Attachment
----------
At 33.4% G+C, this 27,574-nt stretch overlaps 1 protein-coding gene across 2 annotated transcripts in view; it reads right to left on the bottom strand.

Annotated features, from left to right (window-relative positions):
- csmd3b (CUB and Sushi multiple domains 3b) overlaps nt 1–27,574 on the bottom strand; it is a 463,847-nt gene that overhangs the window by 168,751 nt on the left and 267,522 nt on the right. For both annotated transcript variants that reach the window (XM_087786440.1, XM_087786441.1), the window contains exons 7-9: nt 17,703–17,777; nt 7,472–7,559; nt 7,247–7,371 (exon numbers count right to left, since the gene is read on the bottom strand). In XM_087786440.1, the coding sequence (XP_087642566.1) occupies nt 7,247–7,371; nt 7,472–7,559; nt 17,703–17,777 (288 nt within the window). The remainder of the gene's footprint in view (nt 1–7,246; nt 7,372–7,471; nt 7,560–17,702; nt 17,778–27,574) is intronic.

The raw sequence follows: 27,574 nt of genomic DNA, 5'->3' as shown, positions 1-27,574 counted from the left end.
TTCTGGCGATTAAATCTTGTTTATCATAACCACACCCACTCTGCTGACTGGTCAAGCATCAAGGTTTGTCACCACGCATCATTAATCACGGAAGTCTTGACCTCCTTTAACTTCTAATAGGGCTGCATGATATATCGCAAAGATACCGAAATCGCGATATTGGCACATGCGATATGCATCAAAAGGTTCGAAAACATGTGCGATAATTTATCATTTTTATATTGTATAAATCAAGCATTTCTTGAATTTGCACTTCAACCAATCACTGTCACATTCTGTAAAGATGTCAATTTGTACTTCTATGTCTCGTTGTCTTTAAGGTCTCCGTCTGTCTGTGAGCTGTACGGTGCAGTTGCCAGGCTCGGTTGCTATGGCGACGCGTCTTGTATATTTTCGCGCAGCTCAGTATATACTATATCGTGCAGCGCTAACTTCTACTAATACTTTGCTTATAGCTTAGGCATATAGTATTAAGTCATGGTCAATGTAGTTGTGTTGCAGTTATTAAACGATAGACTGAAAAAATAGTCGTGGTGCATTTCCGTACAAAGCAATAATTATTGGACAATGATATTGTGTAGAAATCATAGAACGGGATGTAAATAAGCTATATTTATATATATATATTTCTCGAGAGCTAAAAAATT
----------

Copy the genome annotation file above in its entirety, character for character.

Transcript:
At 33.4% G+C, this 27,574-nt stretch overlaps 1 protein-coding gene across 2 annotated transcripts in view; it reads right to left on the bottom strand.

Annotated features, from left to right (window-relative positions):
- csmd3b (CUB and Sushi multiple domains 3b) overlaps nt 1–27,574 on the bottom strand; it is a 463,847-nt gene that overhangs the window by 168,751 nt on the left and 267,522 nt on the right. For both annotated transcript variants that reach the window (XM_087786440.1, XM_087786441.1), the window contains exons 7-9: nt 17,703–17,777; nt 7,472–7,559; nt 7,247–7,371 (exon numbers count right to left, since the gene is read on the bottom strand). In XM_087786440.1, the coding sequence (XP_087642566.1) occupies nt 7,247–7,371; nt 7,472–7,559; nt 17,703–17,777 (288 nt within the window). The remainder of the gene's footprint in view (nt 1–7,246; nt 7,372–7,471; nt 7,560–17,702; nt 17,778–27,574) is intronic.

The raw sequence follows: 27,574 nt of genomic DNA, 5'->3' as shown, positions 1-27,574 counted from the left end.
TTCTGGCGATTAAATCTTGTTTATCATAACCACACCCACTCTGCTGACTGGTCAAGCATCAAGGTTTGTCACCACGCATCATTAATCACGGAAGTCTTGACCTCCTTTAACTTCTAATAGGGCTGCATGATATATCGCAAAGATACCGAAATCGCGATATTGGCACATGCGATATGCATCAAAAGGTTCGAAAACATGTGCGATAATTTATCATTTTTATATTGTATAAATCAAGCATTTCTTGAATTTGCACTTCAACCAATCACTGTCACATTCTGTAAAGATGTCAATTTGTACTTCTATGTCTCGTTGTCTTTAAGGTCTCCGTCTGTCTGTGAGCTGTACGGTGCAGTTGCCAGGCTCGGTTGCTATGGCGACGCGTCTTGTATATTTTCGCGCAGCTCAGTATATACTATATCGTGCAGCGCTAACTTCTACTAATACTTTGCTTATAGCTTAGGCATATAGTATTAAGTCATGGTCAATGTAGTTGTGTTGCAGTTATTAAACGATAGACTGAAAAAATAGTCGTGGTGCATTTCCGTACAAAGCAATAATTATTGGACAATGATATTGTGTAGAAATCATAGAACGGGATGTAAATAAGCTATATTTATATATATATATTTCTCGAGAGCTAAAAAATT